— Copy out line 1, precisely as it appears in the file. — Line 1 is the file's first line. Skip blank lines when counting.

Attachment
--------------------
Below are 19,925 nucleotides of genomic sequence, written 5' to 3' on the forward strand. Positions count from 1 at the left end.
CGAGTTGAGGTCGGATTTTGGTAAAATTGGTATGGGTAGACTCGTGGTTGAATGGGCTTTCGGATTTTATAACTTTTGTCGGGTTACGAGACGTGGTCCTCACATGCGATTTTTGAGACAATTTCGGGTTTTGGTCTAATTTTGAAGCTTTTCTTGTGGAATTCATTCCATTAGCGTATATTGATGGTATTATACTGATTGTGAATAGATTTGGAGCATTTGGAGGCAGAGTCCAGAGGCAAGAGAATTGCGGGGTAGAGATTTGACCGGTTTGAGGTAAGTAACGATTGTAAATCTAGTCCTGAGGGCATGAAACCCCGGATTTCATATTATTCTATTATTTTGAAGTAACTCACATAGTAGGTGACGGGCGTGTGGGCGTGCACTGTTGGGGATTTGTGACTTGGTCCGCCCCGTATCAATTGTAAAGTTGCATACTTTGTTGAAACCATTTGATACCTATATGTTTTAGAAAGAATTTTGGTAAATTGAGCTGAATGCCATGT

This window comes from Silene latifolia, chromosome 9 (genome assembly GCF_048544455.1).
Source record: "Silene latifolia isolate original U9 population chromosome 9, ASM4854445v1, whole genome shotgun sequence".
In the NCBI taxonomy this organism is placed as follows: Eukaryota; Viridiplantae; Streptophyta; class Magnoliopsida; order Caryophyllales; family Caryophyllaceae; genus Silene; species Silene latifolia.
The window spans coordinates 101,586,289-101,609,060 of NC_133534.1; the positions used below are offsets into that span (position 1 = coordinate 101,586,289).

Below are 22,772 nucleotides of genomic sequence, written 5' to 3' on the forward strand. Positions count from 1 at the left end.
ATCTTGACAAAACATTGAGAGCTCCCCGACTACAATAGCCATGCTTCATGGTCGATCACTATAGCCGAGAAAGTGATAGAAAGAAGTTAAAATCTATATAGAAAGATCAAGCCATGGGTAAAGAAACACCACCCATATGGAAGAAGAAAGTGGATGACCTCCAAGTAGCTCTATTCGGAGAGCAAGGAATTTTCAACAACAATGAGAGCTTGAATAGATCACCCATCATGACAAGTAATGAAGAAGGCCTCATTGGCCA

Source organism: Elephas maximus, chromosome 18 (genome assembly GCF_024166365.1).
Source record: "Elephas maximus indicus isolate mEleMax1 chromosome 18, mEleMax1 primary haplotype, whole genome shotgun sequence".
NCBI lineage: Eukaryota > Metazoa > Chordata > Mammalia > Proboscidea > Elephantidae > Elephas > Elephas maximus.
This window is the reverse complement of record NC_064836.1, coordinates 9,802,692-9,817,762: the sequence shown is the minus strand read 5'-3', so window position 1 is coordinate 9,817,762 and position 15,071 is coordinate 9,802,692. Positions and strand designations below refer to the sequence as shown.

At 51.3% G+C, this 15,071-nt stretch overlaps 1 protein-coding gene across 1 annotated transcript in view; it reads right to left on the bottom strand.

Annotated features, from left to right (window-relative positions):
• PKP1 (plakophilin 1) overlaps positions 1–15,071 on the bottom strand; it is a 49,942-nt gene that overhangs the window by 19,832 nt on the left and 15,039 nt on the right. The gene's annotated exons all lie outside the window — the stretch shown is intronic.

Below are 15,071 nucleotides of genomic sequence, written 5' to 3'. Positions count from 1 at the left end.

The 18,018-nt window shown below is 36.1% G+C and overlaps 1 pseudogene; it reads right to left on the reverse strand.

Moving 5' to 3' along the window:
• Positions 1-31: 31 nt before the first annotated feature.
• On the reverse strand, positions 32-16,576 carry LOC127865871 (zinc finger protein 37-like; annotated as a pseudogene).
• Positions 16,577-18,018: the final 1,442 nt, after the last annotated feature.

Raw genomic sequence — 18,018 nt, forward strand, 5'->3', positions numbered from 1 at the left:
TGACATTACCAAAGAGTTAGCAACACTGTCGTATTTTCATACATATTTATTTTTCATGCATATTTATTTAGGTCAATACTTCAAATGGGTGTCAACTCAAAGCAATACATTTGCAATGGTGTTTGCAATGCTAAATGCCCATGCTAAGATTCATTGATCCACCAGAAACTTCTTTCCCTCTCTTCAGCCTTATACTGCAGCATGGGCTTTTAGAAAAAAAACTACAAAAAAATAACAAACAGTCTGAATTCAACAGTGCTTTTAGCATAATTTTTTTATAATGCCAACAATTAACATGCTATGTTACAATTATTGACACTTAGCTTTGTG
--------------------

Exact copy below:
Below are 19,925 nucleotides of genomic sequence, written 5' to 3' on the forward strand. Positions count from 1 at the left end.